2. Star Wars Poster
Among the unexpected performers of the Prop Store entertainment memorabilia sale in Rickmansworth on December 9 was this single-sheet Star Wars poster. While the artwork ‘Style C’ by British illustrator Tom Chantrell is instantly recognizable, it is featured here on a 2’3 ” x 3’4 ” (70 cm x 1.02 m) poster produced at the time of the film’s release in the subcontinent on July 1, 1978. Rarer than the equivalent posters produced for the American market (Star Wars did not become a phenomenon in India), it was the first of its kind that auctioneers owned offered. It came from the personal collection of Charles Lippincott (1939-2020), the marketer best known for promoting and licensing the first installment of the Star Wars trilogy. Offered in unrestored condition, with some noticeable wear along the fold lines, it was guided at a nominal price of £ 100-150 but cost £ 6,000.
3. Golf medals from the William IV era
Established perhaps as early as 1735, the Royal Burgess Golfing Society of Edinburgh claims to be the oldest golfing society in the world. Members of Burgess have played at Barnton since 1894 (and Musselburgh from 1874) but during its first century and a half its home was the Bruntsfield Links – one of the earliest known places where golf was played in Scotland.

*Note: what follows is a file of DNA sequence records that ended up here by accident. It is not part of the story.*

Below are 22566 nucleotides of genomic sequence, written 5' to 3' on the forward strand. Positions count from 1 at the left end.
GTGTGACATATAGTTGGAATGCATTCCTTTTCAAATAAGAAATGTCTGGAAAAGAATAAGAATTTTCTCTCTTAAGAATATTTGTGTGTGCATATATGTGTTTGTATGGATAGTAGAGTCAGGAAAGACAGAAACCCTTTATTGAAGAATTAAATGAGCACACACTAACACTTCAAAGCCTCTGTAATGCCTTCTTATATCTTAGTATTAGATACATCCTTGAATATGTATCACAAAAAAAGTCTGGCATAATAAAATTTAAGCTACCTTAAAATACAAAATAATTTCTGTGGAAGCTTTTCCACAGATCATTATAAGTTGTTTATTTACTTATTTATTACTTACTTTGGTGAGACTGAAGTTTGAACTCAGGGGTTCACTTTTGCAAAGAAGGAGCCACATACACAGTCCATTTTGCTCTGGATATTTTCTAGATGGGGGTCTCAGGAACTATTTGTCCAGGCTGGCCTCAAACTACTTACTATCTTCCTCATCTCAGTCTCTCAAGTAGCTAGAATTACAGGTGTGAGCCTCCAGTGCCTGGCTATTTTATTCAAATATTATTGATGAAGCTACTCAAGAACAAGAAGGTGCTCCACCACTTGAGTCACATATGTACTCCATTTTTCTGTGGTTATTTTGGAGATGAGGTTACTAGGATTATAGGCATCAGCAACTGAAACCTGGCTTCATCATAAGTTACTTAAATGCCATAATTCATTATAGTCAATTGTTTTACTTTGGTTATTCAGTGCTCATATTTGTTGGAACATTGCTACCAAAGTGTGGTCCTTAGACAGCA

The sale at Lacy Scott & Knight in Bury St Edmunds included two William IV era medals for competitions held at Bruntsfield Links by the company in 1832 and 1833. Both hallmarked for Edinburgh goldsmith Elder & Co, they were labeled for the Edinburgh Burgess Golfing Society (the royal was not added until 1929) and were engraved with a crossed golf clubs and thistles badge with the Far and Sure motto. The oval medal bore the inscription “Fall medal played on Bruntsfield Links on October 20, 1832 and won by Mr. EP Junor, while a similar scalloped medal bore the inscription” Presented for competition on Bruntsfield Links at members of the Edinburgh Burgess Golfing Society by Captain Horn. , and won by EP Junor on March 23, 1833. Both guided at £ 300-500 each, they won £ 3300 and £ 2300 respectively.